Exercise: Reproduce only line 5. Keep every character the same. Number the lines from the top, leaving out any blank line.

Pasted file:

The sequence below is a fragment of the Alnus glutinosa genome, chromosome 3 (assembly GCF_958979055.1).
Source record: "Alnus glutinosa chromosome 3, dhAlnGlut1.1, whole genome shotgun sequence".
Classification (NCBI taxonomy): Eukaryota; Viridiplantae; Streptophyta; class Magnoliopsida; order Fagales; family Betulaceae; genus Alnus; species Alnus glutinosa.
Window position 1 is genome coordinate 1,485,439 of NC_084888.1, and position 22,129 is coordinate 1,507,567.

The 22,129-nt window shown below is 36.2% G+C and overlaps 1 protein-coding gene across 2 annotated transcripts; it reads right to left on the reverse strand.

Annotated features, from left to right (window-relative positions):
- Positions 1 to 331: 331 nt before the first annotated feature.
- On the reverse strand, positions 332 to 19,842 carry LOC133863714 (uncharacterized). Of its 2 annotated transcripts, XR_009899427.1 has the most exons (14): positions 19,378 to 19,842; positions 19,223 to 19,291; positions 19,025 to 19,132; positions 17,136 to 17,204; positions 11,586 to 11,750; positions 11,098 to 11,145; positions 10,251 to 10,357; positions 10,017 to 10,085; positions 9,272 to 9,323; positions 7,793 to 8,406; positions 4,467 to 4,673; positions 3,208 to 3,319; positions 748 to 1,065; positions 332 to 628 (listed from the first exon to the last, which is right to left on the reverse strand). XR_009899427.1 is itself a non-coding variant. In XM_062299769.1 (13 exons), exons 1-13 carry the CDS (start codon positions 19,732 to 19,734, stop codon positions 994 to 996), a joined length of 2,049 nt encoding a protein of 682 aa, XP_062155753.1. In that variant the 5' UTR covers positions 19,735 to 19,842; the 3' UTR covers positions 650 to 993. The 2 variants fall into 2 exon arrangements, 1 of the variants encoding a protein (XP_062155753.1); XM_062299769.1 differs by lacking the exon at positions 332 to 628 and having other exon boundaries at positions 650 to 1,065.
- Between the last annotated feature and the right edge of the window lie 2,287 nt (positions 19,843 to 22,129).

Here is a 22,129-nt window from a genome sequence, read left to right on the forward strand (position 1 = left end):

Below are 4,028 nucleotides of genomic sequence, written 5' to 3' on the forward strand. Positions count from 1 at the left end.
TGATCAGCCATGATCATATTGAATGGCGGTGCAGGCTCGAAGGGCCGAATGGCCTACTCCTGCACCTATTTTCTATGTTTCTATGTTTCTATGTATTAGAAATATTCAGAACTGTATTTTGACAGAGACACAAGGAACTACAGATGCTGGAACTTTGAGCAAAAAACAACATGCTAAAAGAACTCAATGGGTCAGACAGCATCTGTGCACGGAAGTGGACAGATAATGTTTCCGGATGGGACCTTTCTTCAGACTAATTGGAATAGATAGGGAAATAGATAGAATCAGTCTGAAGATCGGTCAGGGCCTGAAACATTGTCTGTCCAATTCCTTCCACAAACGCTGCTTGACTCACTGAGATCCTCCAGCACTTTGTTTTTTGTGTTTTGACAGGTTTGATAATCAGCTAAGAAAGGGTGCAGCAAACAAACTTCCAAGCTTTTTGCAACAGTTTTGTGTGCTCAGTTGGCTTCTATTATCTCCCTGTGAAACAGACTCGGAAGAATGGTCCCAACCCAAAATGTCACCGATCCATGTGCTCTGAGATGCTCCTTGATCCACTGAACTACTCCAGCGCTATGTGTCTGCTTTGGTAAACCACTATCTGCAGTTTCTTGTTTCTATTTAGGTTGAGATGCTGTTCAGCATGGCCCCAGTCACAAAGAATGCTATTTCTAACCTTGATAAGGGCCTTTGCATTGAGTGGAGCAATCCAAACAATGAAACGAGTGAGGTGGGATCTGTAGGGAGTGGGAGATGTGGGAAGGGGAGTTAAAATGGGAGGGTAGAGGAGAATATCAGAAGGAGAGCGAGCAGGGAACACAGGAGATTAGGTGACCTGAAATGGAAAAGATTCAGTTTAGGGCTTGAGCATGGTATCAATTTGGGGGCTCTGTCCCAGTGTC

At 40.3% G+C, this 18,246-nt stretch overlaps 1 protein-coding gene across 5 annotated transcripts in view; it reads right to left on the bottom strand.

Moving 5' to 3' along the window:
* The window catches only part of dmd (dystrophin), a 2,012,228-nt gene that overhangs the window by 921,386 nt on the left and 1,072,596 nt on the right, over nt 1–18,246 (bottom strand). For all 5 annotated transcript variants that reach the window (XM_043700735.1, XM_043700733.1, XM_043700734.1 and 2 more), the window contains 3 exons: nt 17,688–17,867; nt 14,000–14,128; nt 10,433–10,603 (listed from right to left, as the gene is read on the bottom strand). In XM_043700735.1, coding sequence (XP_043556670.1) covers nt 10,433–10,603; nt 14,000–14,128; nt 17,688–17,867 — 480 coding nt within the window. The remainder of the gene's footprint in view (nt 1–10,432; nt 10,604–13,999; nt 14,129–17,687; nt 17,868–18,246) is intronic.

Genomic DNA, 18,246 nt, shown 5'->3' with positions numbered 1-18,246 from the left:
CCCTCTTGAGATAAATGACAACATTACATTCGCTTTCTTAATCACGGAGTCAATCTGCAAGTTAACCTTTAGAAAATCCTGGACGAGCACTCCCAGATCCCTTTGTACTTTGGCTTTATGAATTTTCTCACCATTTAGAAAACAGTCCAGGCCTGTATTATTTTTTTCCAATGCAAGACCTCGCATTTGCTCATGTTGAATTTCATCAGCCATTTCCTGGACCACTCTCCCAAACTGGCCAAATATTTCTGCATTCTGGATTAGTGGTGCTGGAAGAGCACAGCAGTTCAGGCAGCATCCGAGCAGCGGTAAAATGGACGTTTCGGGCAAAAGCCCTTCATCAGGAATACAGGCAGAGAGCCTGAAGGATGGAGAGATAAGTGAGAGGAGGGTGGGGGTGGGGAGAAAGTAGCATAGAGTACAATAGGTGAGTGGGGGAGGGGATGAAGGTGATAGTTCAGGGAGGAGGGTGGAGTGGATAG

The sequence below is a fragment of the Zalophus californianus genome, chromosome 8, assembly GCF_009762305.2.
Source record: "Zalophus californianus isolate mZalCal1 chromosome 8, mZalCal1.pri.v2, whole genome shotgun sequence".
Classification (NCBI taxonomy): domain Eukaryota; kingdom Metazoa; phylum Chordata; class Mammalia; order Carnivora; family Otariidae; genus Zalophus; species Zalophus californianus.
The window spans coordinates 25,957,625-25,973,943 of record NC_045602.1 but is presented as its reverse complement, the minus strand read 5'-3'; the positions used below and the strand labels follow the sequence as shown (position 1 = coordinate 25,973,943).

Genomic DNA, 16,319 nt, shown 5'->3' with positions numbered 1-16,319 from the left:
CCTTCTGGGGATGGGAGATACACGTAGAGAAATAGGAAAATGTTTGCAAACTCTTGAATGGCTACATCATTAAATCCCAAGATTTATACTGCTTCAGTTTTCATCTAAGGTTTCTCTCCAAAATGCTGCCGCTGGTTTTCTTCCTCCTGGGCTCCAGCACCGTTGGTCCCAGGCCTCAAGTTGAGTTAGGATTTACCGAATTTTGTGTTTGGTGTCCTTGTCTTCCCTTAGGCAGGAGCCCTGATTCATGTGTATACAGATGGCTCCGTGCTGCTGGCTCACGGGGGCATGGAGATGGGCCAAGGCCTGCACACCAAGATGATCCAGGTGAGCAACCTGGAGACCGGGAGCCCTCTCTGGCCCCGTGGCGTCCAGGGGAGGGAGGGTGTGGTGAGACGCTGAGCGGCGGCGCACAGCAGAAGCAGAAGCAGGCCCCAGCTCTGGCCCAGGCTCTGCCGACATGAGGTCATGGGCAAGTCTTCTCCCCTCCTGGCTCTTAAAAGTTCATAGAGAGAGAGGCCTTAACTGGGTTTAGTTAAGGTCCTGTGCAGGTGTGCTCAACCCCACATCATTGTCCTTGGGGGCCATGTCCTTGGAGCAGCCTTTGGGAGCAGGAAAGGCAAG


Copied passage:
The 22,129-nt window shown below is 36.2% G+C and overlaps 1 protein-coding gene across 2 annotated transcripts; it reads right to left on the reverse strand.